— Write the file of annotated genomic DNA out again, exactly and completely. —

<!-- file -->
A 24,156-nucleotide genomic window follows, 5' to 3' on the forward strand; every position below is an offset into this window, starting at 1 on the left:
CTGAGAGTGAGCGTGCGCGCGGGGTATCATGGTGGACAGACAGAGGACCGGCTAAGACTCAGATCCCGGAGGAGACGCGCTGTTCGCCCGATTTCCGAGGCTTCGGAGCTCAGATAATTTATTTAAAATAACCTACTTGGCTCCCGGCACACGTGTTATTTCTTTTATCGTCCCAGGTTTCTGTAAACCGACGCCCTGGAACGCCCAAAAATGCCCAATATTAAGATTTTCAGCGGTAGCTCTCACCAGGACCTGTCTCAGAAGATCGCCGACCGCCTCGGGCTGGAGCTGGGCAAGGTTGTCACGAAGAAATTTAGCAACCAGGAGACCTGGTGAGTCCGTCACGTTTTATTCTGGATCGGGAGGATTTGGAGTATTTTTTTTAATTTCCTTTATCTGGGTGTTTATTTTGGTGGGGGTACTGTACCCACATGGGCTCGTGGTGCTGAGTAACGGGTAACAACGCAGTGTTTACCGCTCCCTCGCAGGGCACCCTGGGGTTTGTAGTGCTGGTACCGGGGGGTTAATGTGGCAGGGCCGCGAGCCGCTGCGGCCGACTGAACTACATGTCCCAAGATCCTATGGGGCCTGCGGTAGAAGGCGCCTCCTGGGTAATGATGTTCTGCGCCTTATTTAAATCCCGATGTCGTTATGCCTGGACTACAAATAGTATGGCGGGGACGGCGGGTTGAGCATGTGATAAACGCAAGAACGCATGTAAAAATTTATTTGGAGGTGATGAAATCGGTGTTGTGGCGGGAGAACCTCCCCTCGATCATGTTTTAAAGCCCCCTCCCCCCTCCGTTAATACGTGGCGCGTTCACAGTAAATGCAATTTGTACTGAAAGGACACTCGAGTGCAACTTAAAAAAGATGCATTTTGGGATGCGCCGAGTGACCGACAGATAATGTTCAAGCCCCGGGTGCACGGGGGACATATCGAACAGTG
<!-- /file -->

A 24,156-nucleotide genomic window follows, 5' to 3' on the forward strand; every position below is an offset into this window, starting at 1 on the left:
CTGAGAGTGAGCGTGCGCGCGGGGTATCATGGTGGACAGACAGAGGACCGGCTAAGACTCAGATCCCGGAGGAGACGCGCTGTTCGCCCGATTTCCGAGGCTTCGGAGCTCAGATAATTTATTTAAAATAACCTACTTGGCTCCCGGCACACGTGTTATTTCTTTTATCGTCCCAGGTTTCTGTAAACCGACGCCCTGGAACGCCCAAAAATGCCCAATATTAAGATTTTCAGCGGTAGCTCTCACCAGGACCTGTCTCAGAAGATCGCCGACCGCCTCGGGCTGGAGCTGGGCAAGGTTGTCACGAAGAAATTTAGCAACCAGGAGACCTGGTGAGTCCGTCACGTTTTATTCTGGATCGGGAGGATTTGGAGTATTTTTTTTAATTTCCTTTATCTGGGTGTTTATTTTGGTGGGGGTACTGTACCCACATGGGCTCGTGGTGCTGAGTAACGGGTAACAACGCAGTGTTTACCGCTCCCTCGCAGGGCACCCTGGGGTTTGTAGTGCTGGTACCGGGGGGTTAATGTGGCAGGGCCGCGAGCCGCTGCGGCCGACTGAACTACATGTCCCAAGATCCTATGGGGCCTGCGGTAGAAGGCGCCTCCTGGGTAATGATGTTCTGCGCCTTATTTAAATCCCGATGTCGTTATGCCTGGACTACAAATAGTATGGCGGGGACGGCGGGTTGAGCATGTGATAAACGCAAGAACGCATGTAAAAATTTATTTGGAGGTGATGAAATCGGTGTTGTGGCGGGAGAACCTCCCCTCGATCATGTTTTAAAGCCCCCTCCCCCCTCCGTTAATACGTGGCGCGTTCACAGTAAATGCAATTTGTACTGAAAGGACACTCGAGTGCAACTTAAAAAAGATGCATTTTGGGATGCGCCGAGTGACCGACAGATAATGTTCAAGCCCCGGGTGCACGGGGGACATATCGAACAGTG